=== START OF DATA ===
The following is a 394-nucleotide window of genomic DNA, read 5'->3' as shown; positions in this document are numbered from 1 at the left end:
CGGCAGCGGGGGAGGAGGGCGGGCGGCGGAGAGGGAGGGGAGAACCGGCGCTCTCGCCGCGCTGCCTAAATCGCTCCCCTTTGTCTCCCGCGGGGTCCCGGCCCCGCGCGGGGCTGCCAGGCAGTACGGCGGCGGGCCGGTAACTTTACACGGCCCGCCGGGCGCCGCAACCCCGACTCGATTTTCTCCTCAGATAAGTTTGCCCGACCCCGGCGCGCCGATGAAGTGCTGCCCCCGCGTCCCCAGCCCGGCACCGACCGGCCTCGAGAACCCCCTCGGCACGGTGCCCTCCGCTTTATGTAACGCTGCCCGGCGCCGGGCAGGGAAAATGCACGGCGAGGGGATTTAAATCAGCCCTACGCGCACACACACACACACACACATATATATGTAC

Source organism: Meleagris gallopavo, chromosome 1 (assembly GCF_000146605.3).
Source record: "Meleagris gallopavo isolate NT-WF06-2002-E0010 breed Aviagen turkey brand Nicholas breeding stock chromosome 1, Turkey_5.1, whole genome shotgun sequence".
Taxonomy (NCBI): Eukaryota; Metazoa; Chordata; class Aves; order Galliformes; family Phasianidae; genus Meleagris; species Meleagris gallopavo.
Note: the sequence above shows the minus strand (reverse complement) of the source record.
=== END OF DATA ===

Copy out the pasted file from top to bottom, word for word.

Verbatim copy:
The following is a 394-nucleotide window of genomic DNA, read 5'->3' as shown; positions in this document are numbered from 1 at the left end:
CGGCAGCGGGGGAGGAGGGCGGGCGGCGGAGAGGGAGGGGAGAACCGGCGCTCTCGCCGCGCTGCCTAAATCGCTCCCCTTTGTCTCCCGCGGGGTCCCGGCCCCGCGCGGGGCTGCCAGGCAGTACGGCGGCGGGCCGGTAACTTTACACGGCCCGCCGGGCGCCGCAACCCCGACTCGATTTTCTCCTCAGATAAGTTTGCCCGACCCCGGCGCGCCGATGAAGTGCTGCCCCCGCGTCCCCAGCCCGGCACCGACCGGCCTCGAGAACCCCCTCGGCACGGTGCCCTCCGCTTTATGTAACGCTGCCCGGCGCCGGGCAGGGAAAATGCACGGCGAGGGGATTTAAATCAGCCCTACGCGCACACACACACACACACACATATATATGTAC

Source organism: Meleagris gallopavo, chromosome 1 (assembly GCF_000146605.3).
Source record: "Meleagris gallopavo isolate NT-WF06-2002-E0010 breed Aviagen turkey brand Nicholas breeding stock chromosome 1, Turkey_5.1, whole genome shotgun sequence".
Taxonomy (NCBI): Eukaryota; Metazoa; Chordata; class Aves; order Galliformes; family Phasianidae; genus Meleagris; species Meleagris gallopavo.
Note: the sequence above shows the minus strand (reverse complement) of the source record.